Yes, the beautiful city of Exeter, England has folks who are homeless and hungry — and judging by these almshouse ruins, it’s been acting on this issue for centuries. I recently stumbled across a remarkably clear description of a voucher scheme used during the 1990s by the Palace Gate Project, a Methodist-based initiative in the city center. Would such an “app-free” method work to build community today? Here’s how it was done, according to Trevor Gardner‘s account, Faith in Exeter: The Story of the Palace Gate Project :
The Voucher Scheme is a straightforward, safe and efficient way of supplying food to homeless and hungry people…The arrangements are simple. The vouchers are printed in two-colours and serial-numbered for reasons of security. They have a face value of £1 and bear details of the outlets where they can be exchanged. Having bought them, the purchasers (e.g., members of the public, church leaders, agencies in the city) may choose to distribute them personally or else buy them for the Project to distribute. The vouchers have a six-month expiry date. This is mainly for auditing purpose and works well… Purchasers may return unused vouchers to the Project, which then reissues them with a new six-month expiry date. On presenting the voucher(s) at the food outlet, the homeless person receives the food and drink requested – but no change. Once a month, the outlets where the vouchers are exchanged send them with an invoice to the Palace Gate Project, where they are redeemed and a cheque sent by…post. No commissions are paid, there is no administrative charge and the value of the transaction at the food outlet usually totals within a few pence of the voucher value. …[T]he scheme has broken even so far since a number of the vouchers sold to members of the public are not presented at food outlets…For every such voucher ‘lost’ … the Palace Gate Project makes £1: so far this had paid for printing costs….Although business pressures have forced a couple of food outlets to withdraw others have taken their place…. Members of the public are glad, of course, to feel that their impotence has been overcome and that they can offer practical help to people begging in the street but the Project workers are in a position to give vouchers not only to people in need but those whose need is greatest. Experience has shown that not all who beg in the streets are among the most needy, although they clearly have needs. In fact, it is even possible that the most needy are too proud to beg and do not stand out in a crowd.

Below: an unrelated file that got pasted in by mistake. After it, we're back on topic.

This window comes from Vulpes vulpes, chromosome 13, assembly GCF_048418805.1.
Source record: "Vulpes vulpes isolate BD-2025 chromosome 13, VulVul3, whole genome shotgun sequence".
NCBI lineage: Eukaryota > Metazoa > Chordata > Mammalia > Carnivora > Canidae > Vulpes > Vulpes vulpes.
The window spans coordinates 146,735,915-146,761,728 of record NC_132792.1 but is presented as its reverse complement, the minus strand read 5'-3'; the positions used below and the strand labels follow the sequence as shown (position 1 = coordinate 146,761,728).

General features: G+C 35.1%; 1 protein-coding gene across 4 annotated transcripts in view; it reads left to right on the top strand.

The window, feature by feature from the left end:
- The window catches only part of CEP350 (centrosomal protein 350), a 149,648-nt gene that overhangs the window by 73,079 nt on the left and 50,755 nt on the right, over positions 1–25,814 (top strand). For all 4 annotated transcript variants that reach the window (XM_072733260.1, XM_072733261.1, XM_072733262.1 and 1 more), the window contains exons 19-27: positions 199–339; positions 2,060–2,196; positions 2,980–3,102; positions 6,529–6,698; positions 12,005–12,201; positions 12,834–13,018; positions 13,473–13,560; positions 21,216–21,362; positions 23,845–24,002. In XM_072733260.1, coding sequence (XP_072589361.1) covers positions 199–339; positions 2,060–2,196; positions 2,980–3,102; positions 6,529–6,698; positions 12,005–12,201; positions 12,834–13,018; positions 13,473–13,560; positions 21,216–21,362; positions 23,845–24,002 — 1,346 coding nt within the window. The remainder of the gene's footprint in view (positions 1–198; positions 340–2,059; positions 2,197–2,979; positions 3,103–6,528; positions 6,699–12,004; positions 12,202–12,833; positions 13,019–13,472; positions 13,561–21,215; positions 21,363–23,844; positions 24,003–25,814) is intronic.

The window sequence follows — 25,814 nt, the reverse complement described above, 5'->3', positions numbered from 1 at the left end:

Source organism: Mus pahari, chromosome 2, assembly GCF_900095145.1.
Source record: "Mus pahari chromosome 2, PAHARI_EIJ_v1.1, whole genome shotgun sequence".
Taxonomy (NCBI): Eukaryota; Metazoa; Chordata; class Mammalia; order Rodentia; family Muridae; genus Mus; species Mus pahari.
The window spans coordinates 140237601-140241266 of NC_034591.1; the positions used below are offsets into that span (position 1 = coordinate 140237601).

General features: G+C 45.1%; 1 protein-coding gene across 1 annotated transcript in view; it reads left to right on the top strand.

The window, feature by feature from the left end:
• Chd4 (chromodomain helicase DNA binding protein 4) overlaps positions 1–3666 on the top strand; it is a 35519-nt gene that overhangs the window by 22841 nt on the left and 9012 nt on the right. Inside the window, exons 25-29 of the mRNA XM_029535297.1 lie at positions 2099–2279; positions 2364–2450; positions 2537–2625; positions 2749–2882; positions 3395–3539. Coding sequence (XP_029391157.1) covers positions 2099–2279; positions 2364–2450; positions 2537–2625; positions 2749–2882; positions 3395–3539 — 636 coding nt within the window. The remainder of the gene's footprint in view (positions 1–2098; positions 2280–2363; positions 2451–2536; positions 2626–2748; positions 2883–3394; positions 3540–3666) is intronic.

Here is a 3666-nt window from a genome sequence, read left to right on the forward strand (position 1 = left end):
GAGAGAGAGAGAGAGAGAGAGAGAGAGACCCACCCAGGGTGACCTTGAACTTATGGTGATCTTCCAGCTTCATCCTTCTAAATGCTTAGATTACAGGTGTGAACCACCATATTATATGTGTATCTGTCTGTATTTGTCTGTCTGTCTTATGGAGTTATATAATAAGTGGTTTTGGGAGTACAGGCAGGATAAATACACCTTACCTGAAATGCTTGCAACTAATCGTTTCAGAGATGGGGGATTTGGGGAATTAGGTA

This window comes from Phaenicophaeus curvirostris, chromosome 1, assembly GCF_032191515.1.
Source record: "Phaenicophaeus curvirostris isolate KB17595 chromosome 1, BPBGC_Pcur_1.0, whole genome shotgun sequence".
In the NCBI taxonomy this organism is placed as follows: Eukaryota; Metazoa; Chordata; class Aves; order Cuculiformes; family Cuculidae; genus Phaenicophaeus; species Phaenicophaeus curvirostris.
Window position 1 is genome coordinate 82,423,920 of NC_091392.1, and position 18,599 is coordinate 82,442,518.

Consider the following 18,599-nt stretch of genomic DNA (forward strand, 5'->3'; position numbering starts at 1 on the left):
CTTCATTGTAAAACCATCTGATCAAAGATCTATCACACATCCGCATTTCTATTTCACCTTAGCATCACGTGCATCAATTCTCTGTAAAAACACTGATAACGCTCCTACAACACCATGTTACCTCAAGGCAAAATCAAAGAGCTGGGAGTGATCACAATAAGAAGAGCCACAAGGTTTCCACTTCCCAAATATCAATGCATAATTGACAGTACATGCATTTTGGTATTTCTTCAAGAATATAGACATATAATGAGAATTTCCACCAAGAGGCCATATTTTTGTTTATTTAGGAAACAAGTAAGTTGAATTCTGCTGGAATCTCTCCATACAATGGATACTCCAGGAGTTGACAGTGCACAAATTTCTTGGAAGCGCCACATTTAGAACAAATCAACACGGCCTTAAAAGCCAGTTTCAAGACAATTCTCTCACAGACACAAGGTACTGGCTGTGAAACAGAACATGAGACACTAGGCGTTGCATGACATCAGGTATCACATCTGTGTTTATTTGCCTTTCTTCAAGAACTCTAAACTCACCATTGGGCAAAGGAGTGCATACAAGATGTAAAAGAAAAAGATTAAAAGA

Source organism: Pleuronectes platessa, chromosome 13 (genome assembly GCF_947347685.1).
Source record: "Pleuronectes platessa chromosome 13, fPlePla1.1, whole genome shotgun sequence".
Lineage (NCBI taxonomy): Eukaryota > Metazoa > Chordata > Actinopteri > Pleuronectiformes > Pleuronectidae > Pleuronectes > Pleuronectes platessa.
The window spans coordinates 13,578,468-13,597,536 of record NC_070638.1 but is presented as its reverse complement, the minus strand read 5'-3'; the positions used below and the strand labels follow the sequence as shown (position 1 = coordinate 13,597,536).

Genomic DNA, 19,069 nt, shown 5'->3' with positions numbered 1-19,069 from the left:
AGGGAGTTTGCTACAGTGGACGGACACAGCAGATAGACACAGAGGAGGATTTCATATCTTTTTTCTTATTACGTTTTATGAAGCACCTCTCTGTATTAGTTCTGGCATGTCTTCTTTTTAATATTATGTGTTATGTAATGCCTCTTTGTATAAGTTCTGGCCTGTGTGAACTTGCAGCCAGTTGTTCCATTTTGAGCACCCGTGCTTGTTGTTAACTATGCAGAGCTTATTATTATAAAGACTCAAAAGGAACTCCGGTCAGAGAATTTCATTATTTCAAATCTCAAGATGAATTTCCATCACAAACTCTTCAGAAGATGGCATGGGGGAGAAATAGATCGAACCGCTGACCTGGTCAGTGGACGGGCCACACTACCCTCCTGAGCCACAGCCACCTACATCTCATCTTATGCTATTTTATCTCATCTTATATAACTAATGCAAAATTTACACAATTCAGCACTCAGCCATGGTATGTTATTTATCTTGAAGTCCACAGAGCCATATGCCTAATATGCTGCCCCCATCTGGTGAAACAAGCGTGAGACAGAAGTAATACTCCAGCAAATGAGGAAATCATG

[source: Trevor Gardner with Richard Frost, Faith in Exeter: The Story of the Palace Gate Project (Exeter: Palace Gate Project, 1996), 49-51, select excerpts.
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